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Sudan: Sudan crisis will affect supply from cold drink to candy, know how this conflict will affect you

Pankaj Prasad
Gum arabic
Gum arabic

Gum arabic is a substance used in adhesives, pharmaceuticals, inks, sweets, and other products.

The ongoing conflict in Sudan is also affecting the supply of gum arabic. Gum Arabic is one of the most sought after products of Sudan. Sudan exports it all over the world. It has been affected because of the war. Due to this, there is a possibility of affecting the production of cold drinks, cosmetics to candy in the world.

After all, what is this gum arabic? Apart from Sudan, where else is it produced? What is it used for in different products? How deep is the gum arabic crisis? What is its alternative? Let us know…

What is Gum Arabic?

Gum arabic is a substance used in adhesives, pharmaceuticals, inks, sweets, and other products. In South Sudan it is also called Gum Africa. It is extracted from a special kind of Babool tree. Which are found exclusively in Sudan. Most acacia bark is rich in tannins, which are used in tanning and dyes, inks, pharmaceuticals, and other products.

How is it obtained and what is the cost?

Nomadic peoples in Sudan extract pebbles, red colored gum from acacia trees. It is later refined and packaged across the country. According to the Gum Sudan Company, it is a source of livelihood for thousands of people. The more expensive variety costs around $3,000 per ton.

Somewhere outside Sudan this gum is found but it is cheap gum of poor quality. The preferred material of many companies is found only in acacia trees in Sudan, South Sudan and Chad.

Apart from Sudan, where else is it produced?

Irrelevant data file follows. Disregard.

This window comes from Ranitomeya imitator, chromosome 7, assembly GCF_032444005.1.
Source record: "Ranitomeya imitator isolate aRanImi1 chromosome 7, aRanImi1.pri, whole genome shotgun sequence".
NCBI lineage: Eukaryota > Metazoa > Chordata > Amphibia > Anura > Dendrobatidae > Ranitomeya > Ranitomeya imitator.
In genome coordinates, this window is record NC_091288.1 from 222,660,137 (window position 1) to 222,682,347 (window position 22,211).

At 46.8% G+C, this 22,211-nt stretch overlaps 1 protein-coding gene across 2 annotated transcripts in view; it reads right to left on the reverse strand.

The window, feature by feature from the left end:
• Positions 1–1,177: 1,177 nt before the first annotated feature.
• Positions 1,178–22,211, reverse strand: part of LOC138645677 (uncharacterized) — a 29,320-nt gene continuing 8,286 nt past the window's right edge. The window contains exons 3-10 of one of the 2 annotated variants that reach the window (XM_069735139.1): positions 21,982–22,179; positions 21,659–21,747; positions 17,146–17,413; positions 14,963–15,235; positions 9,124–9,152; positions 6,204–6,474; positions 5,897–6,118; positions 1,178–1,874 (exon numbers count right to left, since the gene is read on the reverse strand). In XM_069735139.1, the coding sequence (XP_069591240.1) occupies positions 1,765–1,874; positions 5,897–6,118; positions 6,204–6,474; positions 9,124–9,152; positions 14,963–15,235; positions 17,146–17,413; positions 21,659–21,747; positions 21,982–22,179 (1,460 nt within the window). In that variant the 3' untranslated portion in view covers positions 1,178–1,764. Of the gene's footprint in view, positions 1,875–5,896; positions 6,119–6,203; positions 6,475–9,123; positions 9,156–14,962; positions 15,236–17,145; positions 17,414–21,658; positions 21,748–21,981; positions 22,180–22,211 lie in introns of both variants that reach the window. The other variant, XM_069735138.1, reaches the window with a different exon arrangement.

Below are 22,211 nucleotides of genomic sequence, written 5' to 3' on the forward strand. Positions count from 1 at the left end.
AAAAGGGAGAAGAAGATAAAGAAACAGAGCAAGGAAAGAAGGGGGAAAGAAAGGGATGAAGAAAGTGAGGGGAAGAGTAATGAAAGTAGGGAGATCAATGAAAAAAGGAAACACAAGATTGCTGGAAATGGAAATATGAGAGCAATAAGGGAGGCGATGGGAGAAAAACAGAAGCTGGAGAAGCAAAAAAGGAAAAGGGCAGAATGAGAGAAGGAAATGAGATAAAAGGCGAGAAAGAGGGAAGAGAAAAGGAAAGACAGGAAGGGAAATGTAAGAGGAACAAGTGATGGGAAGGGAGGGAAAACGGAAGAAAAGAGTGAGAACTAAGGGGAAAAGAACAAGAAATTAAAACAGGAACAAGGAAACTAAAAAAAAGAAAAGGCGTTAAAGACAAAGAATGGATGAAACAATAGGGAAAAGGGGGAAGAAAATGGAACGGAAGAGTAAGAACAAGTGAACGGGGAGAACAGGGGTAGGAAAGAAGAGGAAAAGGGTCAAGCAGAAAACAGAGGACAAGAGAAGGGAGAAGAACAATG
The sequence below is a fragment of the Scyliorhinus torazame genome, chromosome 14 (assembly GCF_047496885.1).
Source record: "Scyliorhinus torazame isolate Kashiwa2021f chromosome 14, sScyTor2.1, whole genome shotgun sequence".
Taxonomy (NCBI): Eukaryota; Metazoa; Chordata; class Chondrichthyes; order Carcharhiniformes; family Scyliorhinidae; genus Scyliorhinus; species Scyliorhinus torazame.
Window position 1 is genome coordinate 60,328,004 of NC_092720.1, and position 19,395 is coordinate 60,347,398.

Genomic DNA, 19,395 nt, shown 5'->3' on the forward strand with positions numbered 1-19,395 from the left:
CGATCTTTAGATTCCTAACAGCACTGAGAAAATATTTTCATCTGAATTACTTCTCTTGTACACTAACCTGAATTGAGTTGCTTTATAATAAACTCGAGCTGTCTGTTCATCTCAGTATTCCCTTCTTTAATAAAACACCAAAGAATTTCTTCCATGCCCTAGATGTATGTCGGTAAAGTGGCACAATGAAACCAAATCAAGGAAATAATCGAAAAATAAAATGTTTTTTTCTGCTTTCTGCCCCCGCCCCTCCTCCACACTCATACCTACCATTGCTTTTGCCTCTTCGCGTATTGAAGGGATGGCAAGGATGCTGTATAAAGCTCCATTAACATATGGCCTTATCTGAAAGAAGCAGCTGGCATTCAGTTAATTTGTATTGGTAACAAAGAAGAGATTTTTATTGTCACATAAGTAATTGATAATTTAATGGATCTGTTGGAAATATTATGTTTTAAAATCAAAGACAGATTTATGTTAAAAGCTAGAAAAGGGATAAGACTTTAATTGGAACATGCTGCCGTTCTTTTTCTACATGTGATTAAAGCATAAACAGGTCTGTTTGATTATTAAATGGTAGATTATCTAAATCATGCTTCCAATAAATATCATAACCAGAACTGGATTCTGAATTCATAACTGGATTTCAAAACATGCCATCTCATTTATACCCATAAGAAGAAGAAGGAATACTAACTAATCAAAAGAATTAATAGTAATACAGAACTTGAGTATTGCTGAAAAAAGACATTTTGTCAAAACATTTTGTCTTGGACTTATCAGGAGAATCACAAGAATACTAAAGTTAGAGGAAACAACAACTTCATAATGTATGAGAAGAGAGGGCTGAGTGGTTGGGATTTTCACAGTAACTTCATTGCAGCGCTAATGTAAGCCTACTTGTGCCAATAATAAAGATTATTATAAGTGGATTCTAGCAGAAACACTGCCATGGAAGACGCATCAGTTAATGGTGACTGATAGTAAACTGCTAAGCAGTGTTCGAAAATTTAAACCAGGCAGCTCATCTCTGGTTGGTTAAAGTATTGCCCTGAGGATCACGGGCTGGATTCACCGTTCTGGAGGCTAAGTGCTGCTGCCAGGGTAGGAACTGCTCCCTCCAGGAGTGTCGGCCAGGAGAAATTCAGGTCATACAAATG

About 70 percent of the world's supply of gum arabic comes from Sudan. It is sourced from acacia trees in the Sahel region, supplies of which are being disrupted by fighting between military and paramilitary forces. There are not many options for this either. It is also used in cold drinks. Companies such as Coca-Cola and PepsiCo have stockpiled three to six months in anticipation of the crisis.

Are there alternatives?

Gum arabic export business AGP Innovation Co Ltd said their customers are looking for alternative countries to source it. He said he sells the gum to Nexira SAS based in Rouen, France and Westchester, Illinois. These are two major suppliers of ingredients to manufacturers of products such as domestic food, beverage fizzy and nutrition bars.

Industry sources said that in their manufacturing process, companies making food and soft drinks use a spray-dried form of the gum which is powder-like. Cosmetics and printing manufacturers can use the option. However, there is no substitute for gum arabic in Fiji.

This is very important for the consumer goods industry. This is why gum arabic was exempted from US sanctions against Sudan since the 1990s.

How deep is the gum arabic crisis?

The Kerry Group, a supplier of gum arabic to most major food and beverage firms, has expressed concern over its projected shortage. According to Richard Finnegan, the group's procurement manager, a prolonged continuation of the conflict could affect branded goods made from household names. Finnegan estimates that the current stockpile will be exhausted in five to six months.

According to Kerry Group estimates, global production of gum arabic is about 120,000 tons per year, valued at $1.1 billion. It is found in most of the 'Gum Belt' which extends to countries such as Ethiopia, Chad, Somalia and Eritrea.

Why was the supply interrupted?

12 exporters, suppliers and distributors reported that the gum trade has come to a standstill. Mohamed Alnoor of Gum Arabic USA Company said it is currently impossible to obtain additional gum arabic from rural parts of Sudan due to the upheaval and road blockades.

Kerry Group and other suppliers, including Sweden's Gum Sudan Company, said it has been difficult to communicate with their sources on the ground. In addition, Port Sudan from where the product has been shipped is prioritizing the evacuation of people. "Our suppliers are struggling to secure essential items because of the war," said Jinesh Doshi, managing director of Mumbai-based importer Vijay Bros.